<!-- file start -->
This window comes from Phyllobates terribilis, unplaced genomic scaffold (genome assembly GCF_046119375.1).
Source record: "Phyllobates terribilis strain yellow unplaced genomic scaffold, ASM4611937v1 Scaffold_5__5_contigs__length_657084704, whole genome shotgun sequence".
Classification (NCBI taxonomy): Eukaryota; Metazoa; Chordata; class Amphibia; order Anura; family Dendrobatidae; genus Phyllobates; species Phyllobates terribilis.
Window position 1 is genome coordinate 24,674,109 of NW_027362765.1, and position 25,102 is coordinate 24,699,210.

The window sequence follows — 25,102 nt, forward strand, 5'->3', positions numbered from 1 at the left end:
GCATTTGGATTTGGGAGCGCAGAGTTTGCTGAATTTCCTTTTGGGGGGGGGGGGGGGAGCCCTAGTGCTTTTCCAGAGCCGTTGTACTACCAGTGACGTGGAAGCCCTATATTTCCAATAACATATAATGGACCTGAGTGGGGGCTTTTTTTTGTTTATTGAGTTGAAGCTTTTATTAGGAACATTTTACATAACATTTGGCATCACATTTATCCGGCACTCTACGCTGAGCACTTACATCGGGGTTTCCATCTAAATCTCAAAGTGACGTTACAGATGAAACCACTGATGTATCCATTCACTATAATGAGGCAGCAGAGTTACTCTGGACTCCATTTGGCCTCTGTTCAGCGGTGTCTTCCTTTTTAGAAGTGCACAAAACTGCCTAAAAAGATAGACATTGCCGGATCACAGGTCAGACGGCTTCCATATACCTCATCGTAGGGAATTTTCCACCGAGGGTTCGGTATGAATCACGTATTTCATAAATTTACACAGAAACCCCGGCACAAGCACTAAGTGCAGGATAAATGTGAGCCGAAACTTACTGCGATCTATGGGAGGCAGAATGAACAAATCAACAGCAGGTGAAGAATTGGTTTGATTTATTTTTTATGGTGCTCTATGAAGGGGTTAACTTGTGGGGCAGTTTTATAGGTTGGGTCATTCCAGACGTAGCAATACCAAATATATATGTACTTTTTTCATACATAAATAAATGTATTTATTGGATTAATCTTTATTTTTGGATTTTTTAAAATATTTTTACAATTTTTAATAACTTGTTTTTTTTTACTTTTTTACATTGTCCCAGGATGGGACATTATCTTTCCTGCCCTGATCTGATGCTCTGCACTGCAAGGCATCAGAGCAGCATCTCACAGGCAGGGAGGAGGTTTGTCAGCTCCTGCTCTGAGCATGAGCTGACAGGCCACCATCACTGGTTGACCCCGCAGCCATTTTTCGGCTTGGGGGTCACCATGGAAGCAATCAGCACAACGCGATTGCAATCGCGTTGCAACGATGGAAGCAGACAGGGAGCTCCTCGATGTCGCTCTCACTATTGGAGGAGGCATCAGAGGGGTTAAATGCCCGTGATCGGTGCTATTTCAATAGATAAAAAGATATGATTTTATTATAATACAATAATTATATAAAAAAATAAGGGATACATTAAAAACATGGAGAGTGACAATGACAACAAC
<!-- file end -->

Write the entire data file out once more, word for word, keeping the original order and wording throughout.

This window comes from Phyllobates terribilis, unplaced genomic scaffold (genome assembly GCF_046119375.1).
Source record: "Phyllobates terribilis strain yellow unplaced genomic scaffold, ASM4611937v1 Scaffold_5__5_contigs__length_657084704, whole genome shotgun sequence".
Classification (NCBI taxonomy): Eukaryota; Metazoa; Chordata; class Amphibia; order Anura; family Dendrobatidae; genus Phyllobates; species Phyllobates terribilis.
Window position 1 is genome coordinate 24,674,109 of NW_027362765.1, and position 25,102 is coordinate 24,699,210.

The window sequence follows — 25,102 nt, forward strand, 5'->3', positions numbered from 1 at the left end:
GCATTTGGATTTGGGAGCGCAGAGTTTGCTGAATTTCCTTTTGGGGGGGGGGGGGGGAGCCCTAGTGCTTTTCCAGAGCCGTTGTACTACCAGTGACGTGGAAGCCCTATATTTCCAATAACATATAATGGACCTGAGTGGGGGCTTTTTTTTGTTTATTGAGTTGAAGCTTTTATTAGGAACATTTTACATAACATTTGGCATCACATTTATCCGGCACTCTACGCTGAGCACTTACATCGGGGTTTCCATCTAAATCTCAAAGTGACGTTACAGATGAAACCACTGATGTATCCATTCACTATAATGAGGCAGCAGAGTTACTCTGGACTCCATTTGGCCTCTGTTCAGCGGTGTCTTCCTTTTTAGAAGTGCACAAAACTGCCTAAAAAGATAGACATTGCCGGATCACAGGTCAGACGGCTTCCATATACCTCATCGTAGGGAATTTTCCACCGAGGGTTCGGTATGAATCACGTATTTCATAAATTTACACAGAAACCCCGGCACAAGCACTAAGTGCAGGATAAATGTGAGCCGAAACTTACTGCGATCTATGGGAGGCAGAATGAACAAATCAACAGCAGGTGAAGAATTGGTTTGATTTATTTTTTATGGTGCTCTATGAAGGGGTTAACTTGTGGGGCAGTTTTATAGGTTGGGTCATTCCAGACGTAGCAATACCAAATATATATGTACTTTTTTCATACATAAATAAATGTATTTATTGGATTAATCTTTATTTTTGGATTTTTTAAAATATTTTTACAATTTTTAATAACTTGTTTTTTTTTACTTTTTTACATTGTCCCAGGATGGGACATTATCTTTCCTGCCCTGATCTGATGCTCTGCACTGCAAGGCATCAGAGCAGCATCTCACAGGCAGGGAGGAGGTTTGTCAGCTCCTGCTCTGAGCATGAGCTGACAGGCCACCATCACTGGTTGACCCCGCAGCCATTTTTCGGCTTGGGGGTCACCATGGAAGCAATCAGCACAACGCGATTGCAATCGCGTTGCAACGATGGAAGCAGACAGGGAGCTCCTCGATGTCGCTCTCACTATTGGAGGAGGCATCAGAGGGGTTAAATGCCCGTGATCGGTGCTATTTCAATAGATAAAAAGATATGATTTTATTATAATACAATAATTATATAAAAAAATAAGGGATACATTAAAAACATGGAGAGTGACAATGACAACAAC